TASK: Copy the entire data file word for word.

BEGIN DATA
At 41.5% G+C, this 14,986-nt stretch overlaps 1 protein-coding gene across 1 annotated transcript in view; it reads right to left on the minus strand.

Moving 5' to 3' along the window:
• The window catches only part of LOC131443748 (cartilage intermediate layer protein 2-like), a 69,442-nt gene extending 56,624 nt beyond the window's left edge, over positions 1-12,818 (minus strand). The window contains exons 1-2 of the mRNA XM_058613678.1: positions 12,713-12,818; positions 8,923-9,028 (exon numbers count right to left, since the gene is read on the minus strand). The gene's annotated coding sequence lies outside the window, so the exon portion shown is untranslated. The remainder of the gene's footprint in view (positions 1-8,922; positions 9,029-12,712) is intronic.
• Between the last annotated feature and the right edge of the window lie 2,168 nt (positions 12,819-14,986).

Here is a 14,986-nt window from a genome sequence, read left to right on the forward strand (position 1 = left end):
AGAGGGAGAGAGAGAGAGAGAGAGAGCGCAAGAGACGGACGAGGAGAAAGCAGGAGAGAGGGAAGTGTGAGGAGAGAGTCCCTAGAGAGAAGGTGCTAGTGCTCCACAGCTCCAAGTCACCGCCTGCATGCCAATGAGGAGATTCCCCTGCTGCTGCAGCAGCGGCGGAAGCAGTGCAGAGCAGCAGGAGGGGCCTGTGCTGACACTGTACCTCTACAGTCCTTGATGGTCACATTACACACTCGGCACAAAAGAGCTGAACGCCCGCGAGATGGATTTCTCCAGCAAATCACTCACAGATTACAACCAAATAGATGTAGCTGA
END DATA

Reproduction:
At 41.5% G+C, this 14,986-nt stretch overlaps 1 protein-coding gene across 1 annotated transcript in view; it reads right to left on the minus strand.

Moving 5' to 3' along the window:
• The window catches only part of LOC131443748 (cartilage intermediate layer protein 2-like), a 69,442-nt gene extending 56,624 nt beyond the window's left edge, over positions 1-12,818 (minus strand). The window contains exons 1-2 of the mRNA XM_058613678.1: positions 12,713-12,818; positions 8,923-9,028 (exon numbers count right to left, since the gene is read on the minus strand). The gene's annotated coding sequence lies outside the window, so the exon portion shown is untranslated. The remainder of the gene's footprint in view (positions 1-8,922; positions 9,029-12,712) is intronic.
• Between the last annotated feature and the right edge of the window lie 2,168 nt (positions 12,819-14,986).

Here is a 14,986-nt window from a genome sequence, read left to right on the forward strand (position 1 = left end):
AGAGGGAGAGAGAGAGAGAGAGAGAGCGCAAGAGACGGACGAGGAGAAAGCAGGAGAGAGGGAAGTGTGAGGAGAGAGTCCCTAGAGAGAAGGTGCTAGTGCTCCACAGCTCCAAGTCACCGCCTGCATGCCAATGAGGAGATTCCCCTGCTGCTGCAGCAGCGGCGGAAGCAGTGCAGAGCAGCAGGAGGGGCCTGTGCTGACACTGTACCTCTACAGTCCTTGATGGTCACATTACACACTCGGCACAAAAGAGCTGAACGCCCGCGAGATGGATTTCTCCAGCAAATCACTCACAGATTACAACCAAATAGATGTAGCTGA